All the same, even a small increase in fuel efficiency would be valuable for the army, because of the danger of transporting fuel through war zones. Soldiers and equipment used to protect convoys are diverted from more important missions, and Pentagon officials have long called for a more fuel-efficient military.

Also, while an internal combustion engine typically has to reach a few thousand revolutions per minute before it begins running efficiently, an electric motor can provide torque immediately. As a result, vehicles with electric drive can provide better acceleration.

“Electric motors are fantastically zippy,” Srinivasan said.

BAE is also touting the tank’s stealth. The crew could, says the company, shut down the generators entirely and run the tank’s sensors and communications equipment on the batteries alone while observing an enemy. With the generators off, the tank would be silent and would give off little heat. Yet it’s still unclear whether idling only on battery power would be a practical option for commanders in the field. That’s because BAE isn’t permitted to disclose how long the batteries would last in this state, according to a company representative. The company also wouldn’t reveal how much electricity the batteries can store, or how much they weigh—information that would give a sense of their durability.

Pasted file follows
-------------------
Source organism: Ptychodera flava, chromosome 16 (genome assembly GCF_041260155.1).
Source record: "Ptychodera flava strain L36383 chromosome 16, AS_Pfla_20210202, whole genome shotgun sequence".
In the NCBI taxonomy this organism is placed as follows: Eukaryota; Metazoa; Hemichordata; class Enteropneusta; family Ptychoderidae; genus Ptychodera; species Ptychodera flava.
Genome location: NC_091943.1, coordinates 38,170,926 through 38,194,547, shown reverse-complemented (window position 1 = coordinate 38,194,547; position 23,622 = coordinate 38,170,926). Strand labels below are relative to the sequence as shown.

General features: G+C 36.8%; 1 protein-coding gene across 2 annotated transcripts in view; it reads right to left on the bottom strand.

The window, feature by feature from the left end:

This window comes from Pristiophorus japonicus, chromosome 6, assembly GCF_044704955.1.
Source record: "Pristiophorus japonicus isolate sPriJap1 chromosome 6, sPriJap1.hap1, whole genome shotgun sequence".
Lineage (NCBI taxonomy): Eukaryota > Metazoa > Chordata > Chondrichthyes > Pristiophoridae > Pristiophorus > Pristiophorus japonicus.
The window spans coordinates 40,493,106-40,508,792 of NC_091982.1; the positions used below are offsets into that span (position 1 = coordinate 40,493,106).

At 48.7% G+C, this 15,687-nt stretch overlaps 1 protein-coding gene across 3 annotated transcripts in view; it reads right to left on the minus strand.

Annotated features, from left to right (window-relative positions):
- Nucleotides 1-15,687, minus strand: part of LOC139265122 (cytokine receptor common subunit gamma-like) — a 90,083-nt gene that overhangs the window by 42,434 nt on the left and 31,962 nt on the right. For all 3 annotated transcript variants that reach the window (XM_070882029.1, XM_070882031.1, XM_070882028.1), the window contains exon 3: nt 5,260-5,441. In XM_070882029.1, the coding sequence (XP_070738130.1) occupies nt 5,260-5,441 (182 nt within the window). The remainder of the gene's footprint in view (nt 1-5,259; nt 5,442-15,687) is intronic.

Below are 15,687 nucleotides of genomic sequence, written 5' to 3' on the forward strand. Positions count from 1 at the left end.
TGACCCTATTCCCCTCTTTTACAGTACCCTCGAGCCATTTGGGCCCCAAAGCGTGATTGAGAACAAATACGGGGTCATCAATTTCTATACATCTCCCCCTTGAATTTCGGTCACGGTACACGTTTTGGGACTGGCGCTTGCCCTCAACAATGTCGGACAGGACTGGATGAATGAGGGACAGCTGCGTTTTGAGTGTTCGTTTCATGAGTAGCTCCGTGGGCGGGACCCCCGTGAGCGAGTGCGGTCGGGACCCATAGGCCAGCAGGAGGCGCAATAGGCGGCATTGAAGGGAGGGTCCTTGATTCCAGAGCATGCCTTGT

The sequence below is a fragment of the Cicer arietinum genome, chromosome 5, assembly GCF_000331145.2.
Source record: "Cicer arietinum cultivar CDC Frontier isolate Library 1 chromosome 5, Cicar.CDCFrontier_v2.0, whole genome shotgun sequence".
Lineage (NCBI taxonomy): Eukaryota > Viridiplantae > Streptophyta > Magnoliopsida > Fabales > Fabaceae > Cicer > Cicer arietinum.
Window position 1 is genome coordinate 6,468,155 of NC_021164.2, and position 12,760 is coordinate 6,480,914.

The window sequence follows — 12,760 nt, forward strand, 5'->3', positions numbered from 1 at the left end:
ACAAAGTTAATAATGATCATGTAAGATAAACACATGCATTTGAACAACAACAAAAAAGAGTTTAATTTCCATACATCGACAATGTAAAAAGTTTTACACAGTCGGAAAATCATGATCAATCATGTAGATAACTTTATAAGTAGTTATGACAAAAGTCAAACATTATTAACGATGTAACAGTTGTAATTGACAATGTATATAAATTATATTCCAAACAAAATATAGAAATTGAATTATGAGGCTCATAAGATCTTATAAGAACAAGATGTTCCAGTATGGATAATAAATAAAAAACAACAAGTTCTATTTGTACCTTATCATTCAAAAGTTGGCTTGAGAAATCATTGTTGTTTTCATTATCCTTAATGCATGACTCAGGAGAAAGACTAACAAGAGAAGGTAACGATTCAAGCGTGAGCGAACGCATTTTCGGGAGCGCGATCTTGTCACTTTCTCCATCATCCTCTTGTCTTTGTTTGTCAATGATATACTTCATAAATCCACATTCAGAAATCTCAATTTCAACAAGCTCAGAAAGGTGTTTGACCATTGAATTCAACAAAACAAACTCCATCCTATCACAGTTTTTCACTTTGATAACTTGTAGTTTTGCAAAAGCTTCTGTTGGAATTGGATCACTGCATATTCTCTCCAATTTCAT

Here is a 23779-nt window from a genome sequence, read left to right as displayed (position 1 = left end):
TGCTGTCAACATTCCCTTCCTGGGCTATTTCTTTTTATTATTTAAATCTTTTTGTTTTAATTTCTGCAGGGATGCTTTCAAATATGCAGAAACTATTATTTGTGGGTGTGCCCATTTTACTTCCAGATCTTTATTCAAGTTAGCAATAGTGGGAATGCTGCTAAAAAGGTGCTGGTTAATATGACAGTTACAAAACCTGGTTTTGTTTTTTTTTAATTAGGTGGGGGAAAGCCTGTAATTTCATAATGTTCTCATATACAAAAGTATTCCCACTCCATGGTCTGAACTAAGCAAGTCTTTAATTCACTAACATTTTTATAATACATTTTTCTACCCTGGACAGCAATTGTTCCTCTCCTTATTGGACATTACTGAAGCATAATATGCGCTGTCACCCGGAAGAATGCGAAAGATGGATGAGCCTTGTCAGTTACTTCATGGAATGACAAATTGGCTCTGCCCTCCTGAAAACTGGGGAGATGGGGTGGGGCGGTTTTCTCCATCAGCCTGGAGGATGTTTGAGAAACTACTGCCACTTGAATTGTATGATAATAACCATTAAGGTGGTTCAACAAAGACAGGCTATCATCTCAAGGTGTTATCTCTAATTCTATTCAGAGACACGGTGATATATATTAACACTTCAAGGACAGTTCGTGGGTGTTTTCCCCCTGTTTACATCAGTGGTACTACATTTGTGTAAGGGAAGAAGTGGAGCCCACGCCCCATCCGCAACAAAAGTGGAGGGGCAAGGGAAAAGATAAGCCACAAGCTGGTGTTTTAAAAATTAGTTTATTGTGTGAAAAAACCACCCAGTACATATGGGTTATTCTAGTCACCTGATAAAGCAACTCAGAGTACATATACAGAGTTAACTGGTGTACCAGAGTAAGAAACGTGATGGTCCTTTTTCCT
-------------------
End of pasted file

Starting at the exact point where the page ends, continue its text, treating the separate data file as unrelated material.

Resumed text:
Now, you probably wouldn’t boast about the acceleration or the stealth of your Toyota Prius, but there is at least one thing a Prius would probably be able to do better than a hybrid tank. While passenger-car hybrids can recover some of the car’s momentum as charge when the driver applies the brakes, a tanks’ tracks naturally absorb much more forward momentum than wheels do, limiting the energy that could be reclaimed.

Bob Sorge, a program director at General Dynamics, said that his company had decided against including a hybrid engine in their proposal for this reason, among others. “For this particular application, we decided it doesn’t make sense,” he said.

Instead, his company plans to use an engine and a transmission that have already been produced and used in other tanks, which would, he argued, allow the army to predict the cost of the vehicle with more certainty.

An illustration provided by BAE Systems of the company's proposed Hybrid Ground Combat Vehicle (GCV). (BAE Systems)
An illustration provided by BAE Systems of the company’s proposed Hybrid Ground Combat Vehicle (GCV). (BAE Systems)